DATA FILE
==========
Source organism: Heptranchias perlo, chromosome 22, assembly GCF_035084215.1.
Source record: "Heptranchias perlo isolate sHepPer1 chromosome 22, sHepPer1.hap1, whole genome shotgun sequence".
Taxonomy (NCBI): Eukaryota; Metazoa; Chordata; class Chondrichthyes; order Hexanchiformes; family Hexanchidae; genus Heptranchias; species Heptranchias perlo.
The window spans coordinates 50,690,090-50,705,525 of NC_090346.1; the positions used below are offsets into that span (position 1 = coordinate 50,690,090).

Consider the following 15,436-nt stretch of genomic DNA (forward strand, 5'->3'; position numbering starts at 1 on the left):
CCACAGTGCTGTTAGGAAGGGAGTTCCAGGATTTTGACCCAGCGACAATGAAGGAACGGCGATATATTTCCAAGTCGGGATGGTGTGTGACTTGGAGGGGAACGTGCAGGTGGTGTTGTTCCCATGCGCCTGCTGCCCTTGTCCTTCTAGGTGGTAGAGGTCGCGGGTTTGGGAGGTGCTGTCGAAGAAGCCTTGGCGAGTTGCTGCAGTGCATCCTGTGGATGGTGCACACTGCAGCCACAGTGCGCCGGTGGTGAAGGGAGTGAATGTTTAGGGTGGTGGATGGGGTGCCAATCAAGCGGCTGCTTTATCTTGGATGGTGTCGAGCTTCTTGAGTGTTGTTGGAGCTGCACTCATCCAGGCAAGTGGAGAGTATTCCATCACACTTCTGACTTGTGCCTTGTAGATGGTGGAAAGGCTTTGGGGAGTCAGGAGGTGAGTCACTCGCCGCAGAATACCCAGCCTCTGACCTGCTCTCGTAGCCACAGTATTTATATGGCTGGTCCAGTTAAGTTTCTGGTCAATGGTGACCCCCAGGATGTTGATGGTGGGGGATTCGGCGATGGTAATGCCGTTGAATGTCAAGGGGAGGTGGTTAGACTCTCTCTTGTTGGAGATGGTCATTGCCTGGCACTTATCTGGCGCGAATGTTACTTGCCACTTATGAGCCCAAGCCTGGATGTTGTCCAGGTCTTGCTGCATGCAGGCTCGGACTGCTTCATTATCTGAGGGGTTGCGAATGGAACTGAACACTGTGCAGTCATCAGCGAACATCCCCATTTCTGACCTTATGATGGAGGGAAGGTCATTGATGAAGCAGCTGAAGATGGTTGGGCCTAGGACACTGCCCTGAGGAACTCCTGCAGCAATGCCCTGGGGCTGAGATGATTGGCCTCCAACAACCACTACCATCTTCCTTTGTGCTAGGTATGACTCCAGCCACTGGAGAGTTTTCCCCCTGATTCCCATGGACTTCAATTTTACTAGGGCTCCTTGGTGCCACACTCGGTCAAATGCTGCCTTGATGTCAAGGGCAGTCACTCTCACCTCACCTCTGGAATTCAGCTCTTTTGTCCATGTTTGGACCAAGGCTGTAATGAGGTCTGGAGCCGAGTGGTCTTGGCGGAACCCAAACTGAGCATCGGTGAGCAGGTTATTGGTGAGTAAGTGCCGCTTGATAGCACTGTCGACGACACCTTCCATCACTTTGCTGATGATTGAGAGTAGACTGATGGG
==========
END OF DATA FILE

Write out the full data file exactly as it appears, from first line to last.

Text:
Source organism: Heptranchias perlo, chromosome 22, assembly GCF_035084215.1.
Source record: "Heptranchias perlo isolate sHepPer1 chromosome 22, sHepPer1.hap1, whole genome shotgun sequence".
Taxonomy (NCBI): Eukaryota; Metazoa; Chordata; class Chondrichthyes; order Hexanchiformes; family Hexanchidae; genus Heptranchias; species Heptranchias perlo.
The window spans coordinates 50,690,090-50,705,525 of NC_090346.1; the positions used below are offsets into that span (position 1 = coordinate 50,690,090).

Consider the following 15,436-nt stretch of genomic DNA (forward strand, 5'->3'; position numbering starts at 1 on the left):
CCACAGTGCTGTTAGGAAGGGAGTTCCAGGATTTTGACCCAGCGACAATGAAGGAACGGCGATATATTTCCAAGTCGGGATGGTGTGTGACTTGGAGGGGAACGTGCAGGTGGTGTTGTTCCCATGCGCCTGCTGCCCTTGTCCTTCTAGGTGGTAGAGGTCGCGGGTTTGGGAGGTGCTGTCGAAGAAGCCTTGGCGAGTTGCTGCAGTGCATCCTGTGGATGGTGCACACTGCAGCCACAGTGCGCCGGTGGTGAAGGGAGTGAATGTTTAGGGTGGTGGATGGGGTGCCAATCAAGCGGCTGCTTTATCTTGGATGGTGTCGAGCTTCTTGAGTGTTGTTGGAGCTGCACTCATCCAGGCAAGTGGAGAGTATTCCATCACACTTCTGACTTGTGCCTTGTAGATGGTGGAAAGGCTTTGGGGAGTCAGGAGGTGAGTCACTCGCCGCAGAATACCCAGCCTCTGACCTGCTCTCGTAGCCACAGTATTTATATGGCTGGTCCAGTTAAGTTTCTGGTCAATGGTGACCCCCAGGATGTTGATGGTGGGGGATTCGGCGATGGTAATGCCGTTGAATGTCAAGGGGAGGTGGTTAGACTCTCTCTTGTTGGAGATGGTCATTGCCTGGCACTTATCTGGCGCGAATGTTACTTGCCACTTATGAGCCCAAGCCTGGATGTTGTCCAGGTCTTGCTGCATGCAGGCTCGGACTGCTTCATTATCTGAGGGGTTGCGAATGGAACTGAACACTGTGCAGTCATCAGCGAACATCCCCATTTCTGACCTTATGATGGAGGGAAGGTCATTGATGAAGCAGCTGAAGATGGTTGGGCCTAGGACACTGCCCTGAGGAACTCCTGCAGCAATGCCCTGGGGCTGAGATGATTGGCCTCCAACAACCACTACCATCTTCCTTTGTGCTAGGTATGACTCCAGCCACTGGAGAGTTTTCCCCCTGATTCCCATGGACTTCAATTTTACTAGGGCTCCTTGGTGCCACACTCGGTCAAATGCTGCCTTGATGTCAAGGGCAGTCACTCTCACCTCACCTCTGGAATTCAGCTCTTTTGTCCATGTTTGGACCAAGGCTGTAATGAGGTCTGGAGCCGAGTGGTCTTGGCGGAACCCAAACTGAGCATCGGTGAGCAGGTTATTGGTGAGTAAGTGCCGCTTGATAGCACTGTCGACGACACCTTCCATCACTTTGCTGATGATTGAGAGTAGACTGATGGG